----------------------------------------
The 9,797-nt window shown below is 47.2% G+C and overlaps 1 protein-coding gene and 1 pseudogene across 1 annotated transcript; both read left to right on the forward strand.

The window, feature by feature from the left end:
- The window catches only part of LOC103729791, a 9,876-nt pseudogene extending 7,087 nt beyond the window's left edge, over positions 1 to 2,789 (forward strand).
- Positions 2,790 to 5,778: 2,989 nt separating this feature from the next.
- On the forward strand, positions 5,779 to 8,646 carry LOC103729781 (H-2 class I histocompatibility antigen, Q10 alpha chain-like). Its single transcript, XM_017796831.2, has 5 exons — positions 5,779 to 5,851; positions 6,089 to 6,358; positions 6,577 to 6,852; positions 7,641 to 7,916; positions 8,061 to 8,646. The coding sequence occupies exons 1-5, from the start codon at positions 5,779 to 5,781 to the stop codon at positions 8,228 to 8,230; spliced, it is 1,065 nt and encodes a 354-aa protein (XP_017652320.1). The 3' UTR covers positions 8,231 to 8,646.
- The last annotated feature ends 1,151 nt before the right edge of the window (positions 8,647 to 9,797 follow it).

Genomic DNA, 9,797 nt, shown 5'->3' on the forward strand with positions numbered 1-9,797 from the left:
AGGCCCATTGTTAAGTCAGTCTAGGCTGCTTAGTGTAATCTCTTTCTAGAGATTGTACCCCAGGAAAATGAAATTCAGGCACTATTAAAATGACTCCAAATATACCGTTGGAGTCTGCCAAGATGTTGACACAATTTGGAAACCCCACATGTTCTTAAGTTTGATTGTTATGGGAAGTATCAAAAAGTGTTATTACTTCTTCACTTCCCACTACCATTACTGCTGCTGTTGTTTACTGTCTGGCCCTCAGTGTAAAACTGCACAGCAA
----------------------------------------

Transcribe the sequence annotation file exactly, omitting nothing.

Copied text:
The 9,797-nt window shown below is 47.2% G+C and overlaps 1 protein-coding gene and 1 pseudogene across 1 annotated transcript; both read left to right on the forward strand.

The window, feature by feature from the left end:
- The window catches only part of LOC103729791, a 9,876-nt pseudogene extending 7,087 nt beyond the window's left edge, over positions 1 to 2,789 (forward strand).
- Positions 2,790 to 5,778: 2,989 nt separating this feature from the next.
- On the forward strand, positions 5,779 to 8,646 carry LOC103729781 (H-2 class I histocompatibility antigen, Q10 alpha chain-like). Its single transcript, XM_017796831.2, has 5 exons — positions 5,779 to 5,851; positions 6,089 to 6,358; positions 6,577 to 6,852; positions 7,641 to 7,916; positions 8,061 to 8,646. The coding sequence occupies exons 1-5, from the start codon at positions 5,779 to 5,781 to the stop codon at positions 8,228 to 8,230; spliced, it is 1,065 nt and encodes a 354-aa protein (XP_017652320.1). The 3' UTR covers positions 8,231 to 8,646.
- The last annotated feature ends 1,151 nt before the right edge of the window (positions 8,647 to 9,797 follow it).

Genomic DNA, 9,797 nt, shown 5'->3' on the forward strand with positions numbered 1-9,797 from the left:
AGGCCCATTGTTAAGTCAGTCTAGGCTGCTTAGTGTAATCTCTTTCTAGAGATTGTACCCCAGGAAAATGAAATTCAGGCACTATTAAAATGACTCCAAATATACCGTTGGAGTCTGCCAAGATGTTGACACAATTTGGAAACCCCACATGTTCTTAAGTTTGATTGTTATGGGAAGTATCAAAAAGTGTTATTACTTCTTCACTTCCCACTACCATTACTGCTGCTGTTGTTTACTGTCTGGCCCTCAGTGTAAAACTGCACAGCAA